On December 17th, all of the AFS scholarship students and I met in Konya Turkey for a celebration of Rumi or Mevlana in Türkish. Rumi is a well known poet around the world, as well as a major figure in Islam. He died on December 17, 1273 and was the father of mysticism. The main event of us coming to Konya, home of Rumi on his death day, was to watch a special performance of the religious ritual Sema- or the swirling dervishes.
The first Dervish came out and placed a red sheep skin over the prayer rug, then the music began the additional 25 Dervishes filed in. They wore a high brown hat representing Rumi's Tomb and a black robe representing flesh and worldly comforts. Underneath the robe they wore white skirts\shirts symbolizing the spirit. The prayer started with four selams (greetings) between each Dervish, performed while still coated in the "worldly comforts", the black robes. In these greetings they bow to each other, which is said to be bowing to the pure sprit within all of us.
After the four selams, the Dervishes removed their robes and formed a line. The line of 24 Dervishes began to move forward and receive their blessings form a higher Dervish and then began to whirl. While beautiful reed pipe music played, whirling, the Dervishes held their heads slightly tilted to the right (at the angle of the earth so they can actually manage to spin for that long period of time), their right hand extended out and bent upwards (receiving God's blessing) while their left hand held extended outward and bent downwards (delivering the blessings to the Earth). It is said that while spinning you go on a spiritual journey- starting as your human flawed self, spinning towards righteousness and truth, until reaching a point of perfection with Allah. You come back from spinning as a more whole and better person. Afterwards a part of the Qu’ran was recited and they then returned back to their caves for meditation. The same Dervish that place the sheep skin prior to the performance, received it once all the Dervishes exited.
Later, we went to the Tomb\ Mosque of Rumi-Mevlana. Usually mosques seem to be done with tiles in intricate patterns, but this one was different. Prayers from the Qu'ran looked to be carved out of wood, then hand painted to create incredible beauty. It was worn, the history and stories that passed that place obvious, but still glorious, covering the ceiling and walls around us. It was the most beautiful mosque I have seen yet on my exchange. On display in glass cases, were his instruments, The Original Versions of the Qu’ran, his rugs and clothes from his home as well as Muhammad The Prophet’s beard. The feeling in that place was so intense. I have never been in a place is with such a forceful spirituality prior to this. Women cried and wailed as they raised their hands up to Allah in dua, fell to their knees as they pressed their noses to the box with Muhammad's beard to catch a whiff, people sat all over on the floors deeply engrossed in the Qu'rans words, others sat in circles professing their love for Rumi and their religious beliefs. Absolutely unforgettable.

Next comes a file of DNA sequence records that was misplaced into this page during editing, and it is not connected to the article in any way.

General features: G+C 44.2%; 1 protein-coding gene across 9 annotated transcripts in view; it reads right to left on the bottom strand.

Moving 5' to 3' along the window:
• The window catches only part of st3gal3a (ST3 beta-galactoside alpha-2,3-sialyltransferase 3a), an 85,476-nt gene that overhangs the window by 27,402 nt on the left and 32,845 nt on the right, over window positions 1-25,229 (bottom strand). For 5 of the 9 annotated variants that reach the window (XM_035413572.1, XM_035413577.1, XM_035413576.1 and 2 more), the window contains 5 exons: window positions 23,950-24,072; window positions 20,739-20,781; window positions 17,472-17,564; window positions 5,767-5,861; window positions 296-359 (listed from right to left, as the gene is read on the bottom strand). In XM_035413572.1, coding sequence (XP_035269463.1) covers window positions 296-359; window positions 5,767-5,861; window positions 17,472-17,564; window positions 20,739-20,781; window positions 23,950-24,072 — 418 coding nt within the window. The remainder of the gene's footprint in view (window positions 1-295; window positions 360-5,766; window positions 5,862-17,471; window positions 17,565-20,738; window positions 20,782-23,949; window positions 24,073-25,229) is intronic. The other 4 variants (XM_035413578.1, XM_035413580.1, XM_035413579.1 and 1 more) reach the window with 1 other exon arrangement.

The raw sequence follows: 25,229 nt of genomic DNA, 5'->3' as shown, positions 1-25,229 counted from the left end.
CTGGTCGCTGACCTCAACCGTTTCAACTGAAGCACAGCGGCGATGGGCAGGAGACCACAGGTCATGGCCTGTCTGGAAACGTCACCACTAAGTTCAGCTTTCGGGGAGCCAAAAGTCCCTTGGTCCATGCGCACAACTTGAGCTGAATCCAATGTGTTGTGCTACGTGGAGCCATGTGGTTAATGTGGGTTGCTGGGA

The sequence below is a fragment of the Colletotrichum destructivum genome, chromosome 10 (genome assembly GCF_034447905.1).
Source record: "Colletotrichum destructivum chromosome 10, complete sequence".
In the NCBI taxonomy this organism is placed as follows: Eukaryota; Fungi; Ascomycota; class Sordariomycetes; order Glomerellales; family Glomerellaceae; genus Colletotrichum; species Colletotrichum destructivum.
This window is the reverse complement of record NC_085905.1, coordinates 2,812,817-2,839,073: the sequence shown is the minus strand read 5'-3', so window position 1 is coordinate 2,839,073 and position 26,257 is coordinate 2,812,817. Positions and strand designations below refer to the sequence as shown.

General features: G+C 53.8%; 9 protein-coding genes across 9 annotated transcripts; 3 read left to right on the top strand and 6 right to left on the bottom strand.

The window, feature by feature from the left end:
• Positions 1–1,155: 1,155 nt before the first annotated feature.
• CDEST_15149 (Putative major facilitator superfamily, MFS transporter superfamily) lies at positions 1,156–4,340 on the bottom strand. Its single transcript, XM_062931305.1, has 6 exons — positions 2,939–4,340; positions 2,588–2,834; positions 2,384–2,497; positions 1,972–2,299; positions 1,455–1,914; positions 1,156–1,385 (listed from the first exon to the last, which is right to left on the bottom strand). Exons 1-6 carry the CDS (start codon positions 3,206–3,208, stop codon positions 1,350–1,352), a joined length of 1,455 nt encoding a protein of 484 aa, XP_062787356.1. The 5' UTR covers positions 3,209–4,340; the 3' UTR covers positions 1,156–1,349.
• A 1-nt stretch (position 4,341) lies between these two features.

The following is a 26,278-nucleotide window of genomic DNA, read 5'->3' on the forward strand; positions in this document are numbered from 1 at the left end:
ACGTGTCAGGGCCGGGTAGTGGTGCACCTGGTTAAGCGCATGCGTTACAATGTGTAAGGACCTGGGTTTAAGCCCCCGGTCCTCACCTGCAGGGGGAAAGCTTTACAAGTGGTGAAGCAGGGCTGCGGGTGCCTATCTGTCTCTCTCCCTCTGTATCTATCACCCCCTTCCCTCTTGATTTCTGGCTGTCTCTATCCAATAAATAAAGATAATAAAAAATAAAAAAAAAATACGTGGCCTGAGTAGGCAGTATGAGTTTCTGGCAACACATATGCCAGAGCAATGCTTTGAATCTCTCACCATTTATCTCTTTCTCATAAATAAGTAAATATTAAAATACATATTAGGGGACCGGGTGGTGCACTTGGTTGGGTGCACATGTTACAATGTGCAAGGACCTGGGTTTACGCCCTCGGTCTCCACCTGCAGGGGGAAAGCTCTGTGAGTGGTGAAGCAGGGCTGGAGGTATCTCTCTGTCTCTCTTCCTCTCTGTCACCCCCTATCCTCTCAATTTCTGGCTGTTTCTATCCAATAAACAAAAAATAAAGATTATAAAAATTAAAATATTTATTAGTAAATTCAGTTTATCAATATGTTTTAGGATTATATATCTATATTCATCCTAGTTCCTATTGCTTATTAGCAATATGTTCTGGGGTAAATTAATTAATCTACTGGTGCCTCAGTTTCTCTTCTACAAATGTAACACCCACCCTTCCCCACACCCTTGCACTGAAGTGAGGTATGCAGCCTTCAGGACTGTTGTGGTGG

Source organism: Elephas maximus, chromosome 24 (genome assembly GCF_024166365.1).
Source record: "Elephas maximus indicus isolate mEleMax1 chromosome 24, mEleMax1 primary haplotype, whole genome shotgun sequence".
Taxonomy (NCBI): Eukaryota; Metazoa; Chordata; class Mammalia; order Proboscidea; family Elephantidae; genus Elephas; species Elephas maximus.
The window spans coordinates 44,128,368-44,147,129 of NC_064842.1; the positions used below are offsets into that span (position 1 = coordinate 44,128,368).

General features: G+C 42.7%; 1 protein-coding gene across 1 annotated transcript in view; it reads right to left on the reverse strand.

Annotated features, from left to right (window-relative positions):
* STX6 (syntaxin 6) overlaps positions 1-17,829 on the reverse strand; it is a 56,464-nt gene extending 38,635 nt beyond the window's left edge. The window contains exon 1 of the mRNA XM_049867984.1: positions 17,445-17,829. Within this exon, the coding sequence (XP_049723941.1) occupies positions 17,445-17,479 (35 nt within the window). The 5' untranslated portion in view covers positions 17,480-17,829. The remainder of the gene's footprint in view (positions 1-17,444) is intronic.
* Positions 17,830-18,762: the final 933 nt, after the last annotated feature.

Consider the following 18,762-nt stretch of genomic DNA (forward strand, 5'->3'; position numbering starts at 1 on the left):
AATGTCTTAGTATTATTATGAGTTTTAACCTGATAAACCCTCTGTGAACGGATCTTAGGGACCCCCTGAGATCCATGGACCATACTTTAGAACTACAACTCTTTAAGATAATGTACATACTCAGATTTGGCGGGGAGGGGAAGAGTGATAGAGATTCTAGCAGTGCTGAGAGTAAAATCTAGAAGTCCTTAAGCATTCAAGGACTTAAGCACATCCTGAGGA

The next major happening was Christmas. This was something I dreaded since the day I left America, but I knew if I could make it that far, I could do anything. It ended up not being so bad, but more special in a untraditional way. On Christmas eve, I opened up packages with my host sister and drew a picture of Santa together. Later we made My grandmas special sugar cookies that we have for christmas every year back home. But at school was what really made it special for me. My friends remembered and told me 'Bayram kutlu olsun' (Happy holiday), one girl even brought brownies, and I taught them the true meaning of Christmas. Much to their surprise, It is actually a religious holiday. :) I got to make a big deal about a special thing to me (including wearing Candy Cane earrings pinned to my school tie) , and share something totally new with people eager to learn. The teachers must have known it was a holiday and didn't come to class, so I went to a pasta shop on the sea side with friends. It really was a merry Christmas, even all the way over here in Islamic Turkey.
The funny thing though is that I actually kind of got two Christmases. What is Christmas in America is New years in Turkey. Which explains why there is signs in some parts of town saying 'Noel'e Hayır' (No to New Years) because it is so similar to a Christian holiday. My host family and I went to Istanbul for the holiday, which was nice. We celebrated with a bunch of aunts and uncles, played silly present drawing games, and when we hit 2010 (and did not watch the ball drop P.S.) we all exchanged gifts.Now I am back home in Çanakkale, and couldn't be happier. I really do love this city so much. In the past weeks I have had lots of changes and lots of bumps on the road, but all for the better, and my life is going really, extremely well. Right now we are getting ready for our semester holiday, so everything is really relaxed aka teachers dont come and we have parties in class or sneak off to cafes. Funny things happen like my friends advice when seeing I needed new shoes, that I could always steal new ones from the mosque. Last weekend I went to a Hamam or Turkish bath, last night to a cafe to listen to live turkish music, tonight had yummyyyyy ciğ köfte on the seaside, and learned to play a popular cafe game tabvo (the guys version!). The memories and experiences I am creating here test me and try me constantly, but continue to be-